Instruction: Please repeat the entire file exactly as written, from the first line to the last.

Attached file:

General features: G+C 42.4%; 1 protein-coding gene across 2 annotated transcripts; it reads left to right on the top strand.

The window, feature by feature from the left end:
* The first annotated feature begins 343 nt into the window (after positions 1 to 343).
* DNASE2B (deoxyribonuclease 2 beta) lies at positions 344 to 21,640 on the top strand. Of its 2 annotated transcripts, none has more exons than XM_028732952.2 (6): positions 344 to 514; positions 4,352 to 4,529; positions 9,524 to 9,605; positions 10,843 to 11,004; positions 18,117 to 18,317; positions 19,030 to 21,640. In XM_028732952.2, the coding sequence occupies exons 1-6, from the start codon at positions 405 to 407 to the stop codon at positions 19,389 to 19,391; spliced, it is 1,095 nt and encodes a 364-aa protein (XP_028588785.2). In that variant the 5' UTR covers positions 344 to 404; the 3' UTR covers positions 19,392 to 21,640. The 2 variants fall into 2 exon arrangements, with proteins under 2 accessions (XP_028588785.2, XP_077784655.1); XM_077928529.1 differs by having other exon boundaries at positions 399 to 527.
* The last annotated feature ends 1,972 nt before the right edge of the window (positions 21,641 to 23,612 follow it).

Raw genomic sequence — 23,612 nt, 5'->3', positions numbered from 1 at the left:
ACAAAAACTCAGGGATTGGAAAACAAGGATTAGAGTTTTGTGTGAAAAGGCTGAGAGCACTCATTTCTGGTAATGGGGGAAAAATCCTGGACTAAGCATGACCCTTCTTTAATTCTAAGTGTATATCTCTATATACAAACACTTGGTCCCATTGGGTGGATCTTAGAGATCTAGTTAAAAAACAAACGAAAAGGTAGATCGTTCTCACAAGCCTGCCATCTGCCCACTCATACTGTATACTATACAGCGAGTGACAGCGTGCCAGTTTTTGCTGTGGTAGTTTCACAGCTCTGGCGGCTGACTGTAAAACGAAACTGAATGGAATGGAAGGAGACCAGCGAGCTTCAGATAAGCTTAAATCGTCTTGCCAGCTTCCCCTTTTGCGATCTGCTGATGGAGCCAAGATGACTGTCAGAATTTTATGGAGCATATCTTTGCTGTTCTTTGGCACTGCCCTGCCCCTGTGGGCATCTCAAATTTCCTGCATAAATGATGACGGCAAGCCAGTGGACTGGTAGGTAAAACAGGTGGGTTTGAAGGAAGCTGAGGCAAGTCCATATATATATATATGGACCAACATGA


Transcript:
General features: G+C 42.4%; 1 protein-coding gene across 2 annotated transcripts; it reads left to right on the top strand.

The window, feature by feature from the left end:
* The first annotated feature begins 343 nt into the window (after positions 1 to 343).
* DNASE2B (deoxyribonuclease 2 beta) lies at positions 344 to 21,640 on the top strand. Of its 2 annotated transcripts, none has more exons than XM_028732952.2 (6): positions 344 to 514; positions 4,352 to 4,529; positions 9,524 to 9,605; positions 10,843 to 11,004; positions 18,117 to 18,317; positions 19,030 to 21,640. In XM_028732952.2, the coding sequence occupies exons 1-6, from the start codon at positions 405 to 407 to the stop codon at positions 19,389 to 19,391; spliced, it is 1,095 nt and encodes a 364-aa protein (XP_028588785.2). In that variant the 5' UTR covers positions 344 to 404; the 3' UTR covers positions 19,392 to 21,640. The 2 variants fall into 2 exon arrangements, with proteins under 2 accessions (XP_028588785.2, XP_077784655.1); XM_077928529.1 differs by having other exon boundaries at positions 399 to 527.
* The last annotated feature ends 1,972 nt before the right edge of the window (positions 21,641 to 23,612 follow it).

Raw genomic sequence — 23,612 nt, 5'->3', positions numbered from 1 at the left:
ACAAAAACTCAGGGATTGGAAAACAAGGATTAGAGTTTTGTGTGAAAAGGCTGAGAGCACTCATTTCTGGTAATGGGGGAAAAATCCTGGACTAAGCATGACCCTTCTTTAATTCTAAGTGTATATCTCTATATACAAACACTTGGTCCCATTGGGTGGATCTTAGAGATCTAGTTAAAAAACAAACGAAAAGGTAGATCGTTCTCACAAGCCTGCCATCTGCCCACTCATACTGTATACTATACAGCGAGTGACAGCGTGCCAGTTTTTGCTGTGGTAGTTTCACAGCTCTGGCGGCTGACTGTAAAACGAAACTGAATGGAATGGAAGGAGACCAGCGAGCTTCAGATAAGCTTAAATCGTCTTGCCAGCTTCCCCTTTTGCGATCTGCTGATGGAGCCAAGATGACTGTCAGAATTTTATGGAGCATATCTTTGCTGTTCTTTGGCACTGCCCTGCCCCTGTGGGCATCTCAAATTTCCTGCATAAATGATGACGGCAAGCCAGTGGACTGGTAGGTAAAACAGGTGGGTTTGAAGGAAGCTGAGGCAAGTCCATATATATATATATGGACCAACATGA